Faces set low in sorrow real and imagined, creases cut deeper and deeper into foreheads, eyes coated with a glassy film all sliced me into smaller and smaller pieces until I was paired down to a miniscule chunk of sanity and that itself was melting. And as I melted I shatter then I burned.
Heinous rhythms of pounding feet and wheezing breath bled into my brain, playing over and over again as I clumsily escaped down the hall. Nothing else exsisted, only the sickeningly familiar Thump! Thump! Thump! resonated throughout my body. Even the approach of my door didn't register until I found myself crashing through it onto dingy carpet.
Attempting to collapse in on myself and disappear altogether, I knotted up there on the floor and closed my eyes. After the suppression of blackness could no longer hold my thoughts, they spilled out of my mind and swelled to fill my head. Then the complete reality of what my daze had shielded me from set in.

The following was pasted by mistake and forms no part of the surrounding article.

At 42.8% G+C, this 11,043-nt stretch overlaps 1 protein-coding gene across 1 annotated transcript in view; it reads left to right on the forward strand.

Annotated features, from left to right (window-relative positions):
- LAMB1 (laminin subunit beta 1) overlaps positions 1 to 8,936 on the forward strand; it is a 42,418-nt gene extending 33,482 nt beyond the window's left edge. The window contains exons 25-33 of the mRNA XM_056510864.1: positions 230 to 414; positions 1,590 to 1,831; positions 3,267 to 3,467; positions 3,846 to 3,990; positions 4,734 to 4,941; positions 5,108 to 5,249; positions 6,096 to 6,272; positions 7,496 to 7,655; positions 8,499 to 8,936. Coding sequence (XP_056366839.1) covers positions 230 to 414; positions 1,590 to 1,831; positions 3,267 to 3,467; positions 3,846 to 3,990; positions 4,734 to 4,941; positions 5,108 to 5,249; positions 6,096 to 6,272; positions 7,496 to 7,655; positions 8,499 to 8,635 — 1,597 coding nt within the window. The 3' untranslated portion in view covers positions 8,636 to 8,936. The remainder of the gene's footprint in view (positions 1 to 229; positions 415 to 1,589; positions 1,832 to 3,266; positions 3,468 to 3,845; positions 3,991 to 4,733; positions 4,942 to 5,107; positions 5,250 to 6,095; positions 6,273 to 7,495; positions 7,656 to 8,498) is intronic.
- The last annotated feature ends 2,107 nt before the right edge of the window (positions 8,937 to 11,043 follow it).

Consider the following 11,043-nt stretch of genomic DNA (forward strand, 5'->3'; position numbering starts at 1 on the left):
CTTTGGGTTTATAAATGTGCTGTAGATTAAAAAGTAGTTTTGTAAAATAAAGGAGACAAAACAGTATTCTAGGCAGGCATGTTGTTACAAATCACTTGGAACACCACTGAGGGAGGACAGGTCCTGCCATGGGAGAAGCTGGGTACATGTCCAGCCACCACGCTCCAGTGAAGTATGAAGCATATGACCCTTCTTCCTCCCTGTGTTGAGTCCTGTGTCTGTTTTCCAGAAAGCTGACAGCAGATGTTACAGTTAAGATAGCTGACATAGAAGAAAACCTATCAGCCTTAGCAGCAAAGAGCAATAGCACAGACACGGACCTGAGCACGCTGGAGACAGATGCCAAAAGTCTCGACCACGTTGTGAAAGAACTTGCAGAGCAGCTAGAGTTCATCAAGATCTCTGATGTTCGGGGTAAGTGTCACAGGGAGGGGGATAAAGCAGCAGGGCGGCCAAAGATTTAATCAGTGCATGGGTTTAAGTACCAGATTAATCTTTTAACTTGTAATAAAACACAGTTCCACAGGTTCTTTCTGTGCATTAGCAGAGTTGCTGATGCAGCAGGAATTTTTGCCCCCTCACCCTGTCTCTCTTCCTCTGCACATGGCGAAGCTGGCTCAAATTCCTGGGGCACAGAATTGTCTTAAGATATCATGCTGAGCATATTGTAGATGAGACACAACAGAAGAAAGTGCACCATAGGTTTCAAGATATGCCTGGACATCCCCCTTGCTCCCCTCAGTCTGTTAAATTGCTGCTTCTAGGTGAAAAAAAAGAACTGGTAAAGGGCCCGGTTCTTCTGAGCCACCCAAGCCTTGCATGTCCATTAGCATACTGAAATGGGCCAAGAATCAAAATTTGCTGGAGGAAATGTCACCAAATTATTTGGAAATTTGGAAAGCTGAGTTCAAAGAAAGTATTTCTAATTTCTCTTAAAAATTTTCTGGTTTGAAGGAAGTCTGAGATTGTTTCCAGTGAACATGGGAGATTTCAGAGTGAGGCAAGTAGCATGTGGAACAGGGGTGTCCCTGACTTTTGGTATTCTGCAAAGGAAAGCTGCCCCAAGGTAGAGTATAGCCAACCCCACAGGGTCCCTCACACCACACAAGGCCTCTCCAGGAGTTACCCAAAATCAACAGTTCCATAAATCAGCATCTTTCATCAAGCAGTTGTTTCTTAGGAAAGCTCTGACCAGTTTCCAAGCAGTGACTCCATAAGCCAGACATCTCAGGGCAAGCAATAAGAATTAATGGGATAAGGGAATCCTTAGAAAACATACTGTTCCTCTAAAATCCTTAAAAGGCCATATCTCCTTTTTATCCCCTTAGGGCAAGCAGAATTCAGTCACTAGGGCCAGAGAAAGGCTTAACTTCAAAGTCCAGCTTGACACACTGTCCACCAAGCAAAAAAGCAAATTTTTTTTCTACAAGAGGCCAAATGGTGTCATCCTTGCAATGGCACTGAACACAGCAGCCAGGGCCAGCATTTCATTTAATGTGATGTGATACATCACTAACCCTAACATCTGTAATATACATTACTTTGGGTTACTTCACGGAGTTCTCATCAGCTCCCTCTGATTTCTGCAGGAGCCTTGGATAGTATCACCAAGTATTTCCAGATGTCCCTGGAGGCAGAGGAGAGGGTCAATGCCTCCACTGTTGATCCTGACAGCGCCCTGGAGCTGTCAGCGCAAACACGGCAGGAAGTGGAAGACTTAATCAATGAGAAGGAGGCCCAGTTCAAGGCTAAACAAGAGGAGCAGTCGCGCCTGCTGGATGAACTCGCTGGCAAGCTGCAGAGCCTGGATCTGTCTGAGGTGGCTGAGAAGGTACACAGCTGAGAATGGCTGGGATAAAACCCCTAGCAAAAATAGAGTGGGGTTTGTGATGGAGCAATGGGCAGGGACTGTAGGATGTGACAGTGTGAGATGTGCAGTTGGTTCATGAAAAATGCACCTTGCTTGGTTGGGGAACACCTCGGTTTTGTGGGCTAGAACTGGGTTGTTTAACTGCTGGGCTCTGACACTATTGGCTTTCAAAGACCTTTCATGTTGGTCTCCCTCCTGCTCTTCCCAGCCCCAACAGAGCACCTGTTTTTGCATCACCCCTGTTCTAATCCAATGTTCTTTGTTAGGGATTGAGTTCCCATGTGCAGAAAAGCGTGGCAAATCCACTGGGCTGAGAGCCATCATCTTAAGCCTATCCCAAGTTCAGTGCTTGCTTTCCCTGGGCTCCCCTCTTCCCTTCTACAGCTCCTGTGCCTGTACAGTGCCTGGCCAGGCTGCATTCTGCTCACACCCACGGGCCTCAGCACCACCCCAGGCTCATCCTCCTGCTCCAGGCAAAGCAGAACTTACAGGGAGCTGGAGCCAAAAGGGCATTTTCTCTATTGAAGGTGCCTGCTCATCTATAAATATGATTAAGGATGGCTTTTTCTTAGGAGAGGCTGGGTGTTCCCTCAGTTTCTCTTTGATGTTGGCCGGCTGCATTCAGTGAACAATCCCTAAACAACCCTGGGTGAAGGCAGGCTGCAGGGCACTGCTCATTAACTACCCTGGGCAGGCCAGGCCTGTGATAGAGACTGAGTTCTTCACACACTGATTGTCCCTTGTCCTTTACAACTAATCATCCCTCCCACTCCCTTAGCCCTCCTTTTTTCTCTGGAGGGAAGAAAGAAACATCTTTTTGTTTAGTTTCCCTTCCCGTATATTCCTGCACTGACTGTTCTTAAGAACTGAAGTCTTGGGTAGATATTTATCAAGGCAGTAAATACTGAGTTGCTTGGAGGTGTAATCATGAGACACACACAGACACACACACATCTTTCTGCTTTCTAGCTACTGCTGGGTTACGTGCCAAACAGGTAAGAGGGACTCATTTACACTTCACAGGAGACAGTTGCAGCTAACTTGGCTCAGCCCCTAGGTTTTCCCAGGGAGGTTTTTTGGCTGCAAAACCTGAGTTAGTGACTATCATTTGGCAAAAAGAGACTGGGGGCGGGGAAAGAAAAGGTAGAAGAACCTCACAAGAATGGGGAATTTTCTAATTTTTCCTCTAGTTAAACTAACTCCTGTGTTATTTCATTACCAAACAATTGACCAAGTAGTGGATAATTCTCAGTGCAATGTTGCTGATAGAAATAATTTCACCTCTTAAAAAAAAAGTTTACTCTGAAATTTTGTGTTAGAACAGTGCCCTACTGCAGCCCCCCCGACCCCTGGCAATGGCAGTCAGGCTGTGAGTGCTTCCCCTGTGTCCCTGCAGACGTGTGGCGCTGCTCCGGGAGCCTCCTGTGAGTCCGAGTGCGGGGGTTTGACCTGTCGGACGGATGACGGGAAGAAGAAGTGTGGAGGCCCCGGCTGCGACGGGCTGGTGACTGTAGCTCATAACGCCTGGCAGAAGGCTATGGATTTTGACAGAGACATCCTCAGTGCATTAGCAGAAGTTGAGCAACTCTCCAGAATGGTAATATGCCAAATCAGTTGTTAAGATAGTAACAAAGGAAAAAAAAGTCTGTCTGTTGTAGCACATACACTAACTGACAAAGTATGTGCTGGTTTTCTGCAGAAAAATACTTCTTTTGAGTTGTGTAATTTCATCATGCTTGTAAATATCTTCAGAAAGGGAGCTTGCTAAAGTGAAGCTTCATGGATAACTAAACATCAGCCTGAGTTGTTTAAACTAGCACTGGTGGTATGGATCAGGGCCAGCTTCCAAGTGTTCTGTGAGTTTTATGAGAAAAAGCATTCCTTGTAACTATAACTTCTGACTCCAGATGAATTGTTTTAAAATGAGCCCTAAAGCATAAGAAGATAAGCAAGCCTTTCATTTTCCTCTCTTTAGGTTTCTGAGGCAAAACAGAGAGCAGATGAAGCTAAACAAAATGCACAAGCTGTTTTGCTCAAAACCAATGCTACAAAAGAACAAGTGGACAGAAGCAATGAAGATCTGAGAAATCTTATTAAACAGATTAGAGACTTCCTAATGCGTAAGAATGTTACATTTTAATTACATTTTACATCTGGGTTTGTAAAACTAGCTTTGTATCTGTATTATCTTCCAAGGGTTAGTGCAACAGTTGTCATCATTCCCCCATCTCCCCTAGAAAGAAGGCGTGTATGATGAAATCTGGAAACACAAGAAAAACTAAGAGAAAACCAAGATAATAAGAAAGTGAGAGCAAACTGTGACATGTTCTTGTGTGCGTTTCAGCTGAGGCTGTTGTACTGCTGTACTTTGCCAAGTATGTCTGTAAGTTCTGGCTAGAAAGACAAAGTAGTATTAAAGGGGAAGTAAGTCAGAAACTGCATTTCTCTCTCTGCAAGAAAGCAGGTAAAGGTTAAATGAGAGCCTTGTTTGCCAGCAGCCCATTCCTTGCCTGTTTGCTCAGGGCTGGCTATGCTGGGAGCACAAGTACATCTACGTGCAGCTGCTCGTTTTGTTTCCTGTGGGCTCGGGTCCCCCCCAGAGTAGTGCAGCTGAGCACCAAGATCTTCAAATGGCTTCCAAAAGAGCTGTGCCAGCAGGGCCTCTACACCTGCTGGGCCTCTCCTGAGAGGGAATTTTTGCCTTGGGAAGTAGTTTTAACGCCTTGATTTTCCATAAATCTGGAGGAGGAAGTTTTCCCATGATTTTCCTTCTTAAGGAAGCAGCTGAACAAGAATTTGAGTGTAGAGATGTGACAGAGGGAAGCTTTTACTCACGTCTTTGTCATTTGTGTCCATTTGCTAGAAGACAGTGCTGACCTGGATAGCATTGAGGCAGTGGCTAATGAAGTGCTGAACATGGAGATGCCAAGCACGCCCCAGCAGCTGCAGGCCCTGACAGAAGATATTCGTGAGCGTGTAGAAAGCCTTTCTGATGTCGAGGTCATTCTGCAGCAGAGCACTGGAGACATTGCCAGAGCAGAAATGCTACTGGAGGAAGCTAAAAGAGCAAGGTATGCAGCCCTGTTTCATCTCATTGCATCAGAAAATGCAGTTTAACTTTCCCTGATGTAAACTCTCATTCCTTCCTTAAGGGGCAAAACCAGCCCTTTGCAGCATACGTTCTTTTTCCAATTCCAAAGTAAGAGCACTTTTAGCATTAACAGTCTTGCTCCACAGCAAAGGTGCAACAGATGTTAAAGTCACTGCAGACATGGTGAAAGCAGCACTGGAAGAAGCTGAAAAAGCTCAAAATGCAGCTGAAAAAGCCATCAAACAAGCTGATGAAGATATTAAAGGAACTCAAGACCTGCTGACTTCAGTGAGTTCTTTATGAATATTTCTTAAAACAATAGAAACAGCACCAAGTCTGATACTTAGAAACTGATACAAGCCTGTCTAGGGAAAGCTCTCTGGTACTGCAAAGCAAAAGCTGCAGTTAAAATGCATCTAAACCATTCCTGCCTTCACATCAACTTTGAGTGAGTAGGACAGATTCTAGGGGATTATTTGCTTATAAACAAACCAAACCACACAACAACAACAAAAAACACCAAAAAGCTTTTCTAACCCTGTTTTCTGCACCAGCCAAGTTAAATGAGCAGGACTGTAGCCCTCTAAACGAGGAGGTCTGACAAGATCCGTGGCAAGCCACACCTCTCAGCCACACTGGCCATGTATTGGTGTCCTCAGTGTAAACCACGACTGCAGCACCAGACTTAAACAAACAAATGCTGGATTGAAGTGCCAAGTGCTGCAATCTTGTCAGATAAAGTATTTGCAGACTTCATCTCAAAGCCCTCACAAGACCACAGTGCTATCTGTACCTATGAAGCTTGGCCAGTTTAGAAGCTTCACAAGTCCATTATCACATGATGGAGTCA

I would never be greeted by her voice early in the morning. Never see the joy on her face when the movie ended just as she'd hoped. I realized that without Julie I did not have the slightest idea how to be Audrey. I never had.
To free my mind of all of it's weight I tried to glance around the room, hoping for thoughtless blurs and shapes to focus on,but I couldn't do it. I knew what I would find there. The two of us at beaches and birthdays year after year littered every surface and reminders more stark permeated elsewhere. The original marquee poster of The Graduate she had saved up for weeks to buy, my copy of the Bob Dylan t-shirts we had worn for weeks on end. Even scribbled notes holding plans for great adventures. A concert this week a festival the next, all of which we knew we would never get to.
I wanted to look, to see, but I couldn't tear my eyes away from the empty navy populating my window. And as I finally released myself into that lack, it settled. The taste, the touch, the sound of silence.